The Procedural Pause

Renowned emergency physician James R. Roberts, MD, and his daughter, Martha Roberts, ACNP, PNP, are teaming up to create a new EMN blog, The Procedural Pause.

The blog will focus on procedures that emergency medicine residents and midlevel providers are often called on to perform in the ED. Each case will cover the basics, the best approach for treatment, and pearls and pitfalls.

The Procedural Pause publishes anonymous case studies that required an ED procedure. The site welcomes all providers to share their ideas about emergency medicine, procedures, and experience with similar cases. Application of the information in this blog remains the professional responsibility of the practitioner.

Like all texts, manuals, support guides, and blogs, this site conveys personal opinions and experiences. Providers may approach a patient or procedure in many ways, and this blog is not a dictum nor is it meant to dictate standard of care. It is a clinical guide, not a legal document; do not reference this site in court or as a defense. It is your responsibility to follow your hospital’s procedures and protocol and to practice under the guidelines of your professional license.

Wednesday, February 1, 2017

One Squeeze for Intraosseous Access

What happens in Vegas … saves lives. You thought we were going to say "stays in Vegas," right? But this is one new invention that should travel far and wide. Taking in all the wonder that is the American College of Emergency Physicians Scientific Assembly, we found many new products that piqued our interest, but we kept coming back to the PerSys New Intraosseous (NIO). Fluid replacement and stabilization during a code means everything. The time it takes to achieve patient resuscitation takes not only skills but also the appropriate tools.

Overwhelming evidence shows how useful intraosseous (IO) devices are to intravenous access. EPs should use IO insertion when peripheral or central lines cannot be obtained. The NIO is a single-motion instrument used to obtain IO access on the fly. This device has made headway in the battlefield and among EMS providers.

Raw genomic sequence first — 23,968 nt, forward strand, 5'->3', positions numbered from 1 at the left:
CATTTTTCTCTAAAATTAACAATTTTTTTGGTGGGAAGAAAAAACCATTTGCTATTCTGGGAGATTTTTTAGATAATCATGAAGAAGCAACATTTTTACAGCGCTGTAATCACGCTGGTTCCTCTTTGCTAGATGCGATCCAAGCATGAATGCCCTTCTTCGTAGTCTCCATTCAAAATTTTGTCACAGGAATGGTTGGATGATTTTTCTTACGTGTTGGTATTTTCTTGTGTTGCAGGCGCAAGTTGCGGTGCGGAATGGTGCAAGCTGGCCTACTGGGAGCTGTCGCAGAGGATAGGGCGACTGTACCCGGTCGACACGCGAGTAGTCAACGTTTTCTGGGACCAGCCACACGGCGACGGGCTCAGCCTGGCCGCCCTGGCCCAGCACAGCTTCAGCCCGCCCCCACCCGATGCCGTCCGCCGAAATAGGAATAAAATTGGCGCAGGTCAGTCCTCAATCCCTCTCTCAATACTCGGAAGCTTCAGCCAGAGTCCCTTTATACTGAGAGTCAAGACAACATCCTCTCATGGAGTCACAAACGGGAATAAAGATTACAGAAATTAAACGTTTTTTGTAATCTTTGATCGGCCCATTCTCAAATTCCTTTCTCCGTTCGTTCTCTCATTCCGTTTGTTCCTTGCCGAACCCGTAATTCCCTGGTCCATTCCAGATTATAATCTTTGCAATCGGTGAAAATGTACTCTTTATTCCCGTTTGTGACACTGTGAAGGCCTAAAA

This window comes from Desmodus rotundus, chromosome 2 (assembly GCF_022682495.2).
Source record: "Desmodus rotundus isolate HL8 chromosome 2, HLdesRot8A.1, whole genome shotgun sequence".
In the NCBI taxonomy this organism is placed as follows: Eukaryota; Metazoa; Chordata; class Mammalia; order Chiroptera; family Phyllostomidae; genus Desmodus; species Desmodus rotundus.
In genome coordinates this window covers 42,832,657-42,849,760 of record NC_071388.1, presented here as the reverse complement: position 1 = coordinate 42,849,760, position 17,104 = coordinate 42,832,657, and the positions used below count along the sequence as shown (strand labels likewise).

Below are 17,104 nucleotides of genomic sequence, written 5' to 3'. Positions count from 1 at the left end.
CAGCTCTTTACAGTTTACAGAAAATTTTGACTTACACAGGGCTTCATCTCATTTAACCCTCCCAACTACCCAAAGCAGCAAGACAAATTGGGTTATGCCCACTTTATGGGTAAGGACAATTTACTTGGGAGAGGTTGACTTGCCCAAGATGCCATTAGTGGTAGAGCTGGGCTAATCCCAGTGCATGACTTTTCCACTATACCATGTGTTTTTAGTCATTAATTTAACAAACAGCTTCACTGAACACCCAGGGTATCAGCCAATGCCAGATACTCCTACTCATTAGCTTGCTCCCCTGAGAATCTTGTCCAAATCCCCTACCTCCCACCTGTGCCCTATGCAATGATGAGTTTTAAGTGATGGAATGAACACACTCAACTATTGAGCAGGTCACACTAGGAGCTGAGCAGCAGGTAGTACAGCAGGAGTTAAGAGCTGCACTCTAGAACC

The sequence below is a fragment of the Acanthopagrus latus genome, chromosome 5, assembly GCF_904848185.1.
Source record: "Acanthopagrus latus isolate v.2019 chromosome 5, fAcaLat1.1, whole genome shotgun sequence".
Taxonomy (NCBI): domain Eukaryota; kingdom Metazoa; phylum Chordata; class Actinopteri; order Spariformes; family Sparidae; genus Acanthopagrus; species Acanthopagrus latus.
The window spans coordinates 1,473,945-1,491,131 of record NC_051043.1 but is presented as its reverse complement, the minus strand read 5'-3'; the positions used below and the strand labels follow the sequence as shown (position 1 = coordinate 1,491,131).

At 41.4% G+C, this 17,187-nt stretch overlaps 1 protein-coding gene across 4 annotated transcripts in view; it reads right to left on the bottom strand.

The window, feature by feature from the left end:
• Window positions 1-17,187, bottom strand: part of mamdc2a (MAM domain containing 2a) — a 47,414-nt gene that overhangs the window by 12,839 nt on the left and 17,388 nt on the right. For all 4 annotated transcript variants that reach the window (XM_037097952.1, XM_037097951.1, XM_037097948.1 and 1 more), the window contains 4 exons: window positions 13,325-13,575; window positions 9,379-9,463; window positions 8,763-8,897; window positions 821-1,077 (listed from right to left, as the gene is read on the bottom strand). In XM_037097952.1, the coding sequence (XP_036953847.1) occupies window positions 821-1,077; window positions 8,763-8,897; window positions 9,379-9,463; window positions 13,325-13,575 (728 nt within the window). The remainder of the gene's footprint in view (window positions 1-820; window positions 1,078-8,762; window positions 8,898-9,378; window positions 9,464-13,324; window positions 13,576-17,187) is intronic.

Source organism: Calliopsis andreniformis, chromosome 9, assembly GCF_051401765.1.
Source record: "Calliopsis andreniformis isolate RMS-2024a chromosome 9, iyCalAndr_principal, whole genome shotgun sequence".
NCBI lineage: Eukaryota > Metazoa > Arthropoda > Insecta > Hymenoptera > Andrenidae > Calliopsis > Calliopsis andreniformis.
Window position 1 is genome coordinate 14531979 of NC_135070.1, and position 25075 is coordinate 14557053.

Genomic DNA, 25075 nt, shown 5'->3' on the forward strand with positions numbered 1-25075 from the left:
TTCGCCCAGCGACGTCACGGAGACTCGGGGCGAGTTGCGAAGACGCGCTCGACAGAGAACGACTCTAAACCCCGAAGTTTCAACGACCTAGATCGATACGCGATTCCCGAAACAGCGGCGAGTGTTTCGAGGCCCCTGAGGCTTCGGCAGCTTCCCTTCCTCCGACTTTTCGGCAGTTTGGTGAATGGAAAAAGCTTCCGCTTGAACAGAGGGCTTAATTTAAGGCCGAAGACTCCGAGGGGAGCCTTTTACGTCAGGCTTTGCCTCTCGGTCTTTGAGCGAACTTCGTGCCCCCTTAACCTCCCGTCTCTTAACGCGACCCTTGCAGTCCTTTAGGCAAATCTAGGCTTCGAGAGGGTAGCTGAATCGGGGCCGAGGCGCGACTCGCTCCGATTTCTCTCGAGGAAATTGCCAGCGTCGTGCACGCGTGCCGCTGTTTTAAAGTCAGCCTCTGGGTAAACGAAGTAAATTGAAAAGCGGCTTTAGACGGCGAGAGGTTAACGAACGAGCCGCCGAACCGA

The NIO is used to obtain access on adult and pediatric patients and has three needle sizes. A study by the New York Institute of Technology (NYIT) College of Osteopathic Medicine found a 98 percent success rate for first attempts at insertion in the proximal tibia and 91 percent in the humeral head. Additional studies by NYIT performed found zero occurrences of microfractures and an average procedure time of 18.3 seconds. The NIO is FDA-approved, Health Canada-certified, and has received a CE Marking.


The thing we liked best about the NIO was that it was light and easy to use. Many of our ICU nurses carry the EZ-IO in fanny packs alongside their drugs. The drill is not that heavy, but it is still another thing someone has to carry around and clean. The NIO can be used once and thrown away. No drill or extra step is needed.

You simply place the NIO on one of the accepted sites, which include the proximal tibia, humeral head, and distal tibia. Then you turn the handle and the needle "pops" into place. As Dr. Roberts said, "It's easy, even for an old guy." Watch him in this step-by-step video.​

Contraindications of use include:

  • Skin infections at the insertion site
  • Bone disease
  • Bone fracture
  • Deformation of insertion site
  • Previous IO insertion attempts at the site
  • Previous orthopedic procedures at the insertion site
  • Tumor

We are curious about your favorite "new procedure toy" for the upcoming year. Let us know so we can learn more about it.

Disclaimer: No financial or material incentives were provided for this review. We just liked it.​